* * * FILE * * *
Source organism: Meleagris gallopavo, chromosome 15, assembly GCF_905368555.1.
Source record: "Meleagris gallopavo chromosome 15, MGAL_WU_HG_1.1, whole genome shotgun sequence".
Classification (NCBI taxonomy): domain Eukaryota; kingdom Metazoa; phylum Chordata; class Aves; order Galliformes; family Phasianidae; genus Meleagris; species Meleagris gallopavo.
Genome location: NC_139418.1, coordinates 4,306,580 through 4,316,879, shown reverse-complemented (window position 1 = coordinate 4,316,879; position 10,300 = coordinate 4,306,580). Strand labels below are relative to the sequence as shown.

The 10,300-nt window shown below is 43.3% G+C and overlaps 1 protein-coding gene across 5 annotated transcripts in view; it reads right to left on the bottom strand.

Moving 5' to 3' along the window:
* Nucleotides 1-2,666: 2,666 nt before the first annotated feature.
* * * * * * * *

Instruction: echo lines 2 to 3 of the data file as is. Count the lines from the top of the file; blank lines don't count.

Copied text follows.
Source record: "Meleagris gallopavo chromosome 15, MGAL_WU_HG_1.1, whole genome shotgun sequence".
Classification (NCBI taxonomy): domain Eukaryota; kingdom Metazoa; phylum Chordata; class Aves; order Galliformes; family Phasianidae; genus Meleagris; species Meleagris gallopavo.